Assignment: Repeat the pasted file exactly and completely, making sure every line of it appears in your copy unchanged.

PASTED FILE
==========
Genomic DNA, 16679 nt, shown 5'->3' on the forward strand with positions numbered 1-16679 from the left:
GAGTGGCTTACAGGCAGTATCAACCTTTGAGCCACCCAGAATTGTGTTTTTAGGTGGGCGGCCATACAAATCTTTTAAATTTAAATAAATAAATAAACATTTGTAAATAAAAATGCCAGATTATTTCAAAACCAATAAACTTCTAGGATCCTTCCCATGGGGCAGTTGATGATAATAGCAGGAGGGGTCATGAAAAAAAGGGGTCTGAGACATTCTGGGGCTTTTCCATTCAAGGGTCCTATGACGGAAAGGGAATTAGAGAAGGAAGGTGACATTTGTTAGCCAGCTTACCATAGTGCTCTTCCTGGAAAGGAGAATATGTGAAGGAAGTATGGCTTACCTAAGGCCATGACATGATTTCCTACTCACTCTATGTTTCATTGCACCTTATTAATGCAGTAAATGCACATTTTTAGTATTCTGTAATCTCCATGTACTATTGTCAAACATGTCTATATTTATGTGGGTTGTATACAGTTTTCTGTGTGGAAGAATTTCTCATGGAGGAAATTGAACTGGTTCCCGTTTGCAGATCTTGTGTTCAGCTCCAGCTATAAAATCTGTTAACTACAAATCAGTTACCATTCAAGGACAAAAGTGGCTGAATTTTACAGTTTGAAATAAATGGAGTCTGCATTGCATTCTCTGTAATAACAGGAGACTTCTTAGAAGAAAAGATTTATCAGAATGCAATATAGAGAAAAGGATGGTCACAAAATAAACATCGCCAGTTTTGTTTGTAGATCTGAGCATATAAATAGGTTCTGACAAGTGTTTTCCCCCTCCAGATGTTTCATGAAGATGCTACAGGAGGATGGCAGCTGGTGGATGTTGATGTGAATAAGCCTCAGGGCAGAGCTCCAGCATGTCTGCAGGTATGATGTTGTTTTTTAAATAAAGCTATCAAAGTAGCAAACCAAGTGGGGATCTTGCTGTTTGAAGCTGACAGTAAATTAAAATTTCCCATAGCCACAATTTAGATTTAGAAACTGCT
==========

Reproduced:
Genomic DNA, 16679 nt, shown 5'->3' on the forward strand with positions numbered 1-16679 from the left:
GAGTGGCTTACAGGCAGTATCAACCTTTGAGCCACCCAGAATTGTGTTTTTAGGTGGGCGGCCATACAAATCTTTTAAATTTAAATAAATAAATAAACATTTGTAAATAAAAATGCCAGATTATTTCAAAACCAATAAACTTCTAGGATCCTTCCCATGGGGCAGTTGATGATAATAGCAGGAGGGGTCATGAAAAAAAGGGGTCTGAGACATTCTGGGGCTTTTCCATTCAAGGGTCCTATGACGGAAAGGGAATTAGAGAAGGAAGGTGACATTTGTTAGCCAGCTTACCATAGTGCTCTTCCTGGAAAGGAGAATATGTGAAGGAAGTATGGCTTACCTAAGGCCATGACATGATTTCCTACTCACTCTATGTTTCATTGCACCTTATTAATGCAGTAAATGCACATTTTTAGTATTCTGTAATCTCCATGTACTATTGTCAAACATGTCTATATTTATGTGGGTTGTATACAGTTTTCTGTGTGGAAGAATTTCTCATGGAGGAAATTGAACTGGTTCCCGTTTGCAGATCTTGTGTTCAGCTCCAGCTATAAAATCTGTTAACTACAAATCAGTTACCATTCAAGGACAAAAGTGGCTGAATTTTACAGTTTGAAATAAATGGAGTCTGCATTGCATTCTCTGTAATAACAGGAGACTTCTTAGAAGAAAAGATTTATCAGAATGCAATATAGAGAAAAGGATGGTCACAAAATAAACATCGCCAGTTTTGTTTGTAGATCTGAGCATATAAATAGGTTCTGACAAGTGTTTTCCCCCTCCAGATGTTTCATGAAGATGCTACAGGAGGATGGCAGCTGGTGGATGTTGATGTGAATAAGCCTCAGGGCAGAGCTCCAGCATGTCTGCAGGTATGATGTTGTTTTTTAAATAAAGCTATCAAAGTAGCAAACCAAGTGGGGATCTTGCTGTTTGAAGCTGACAGTAAATTAAAATTTCCCATAGCCACAATTTAGATTTAGAAACTGCT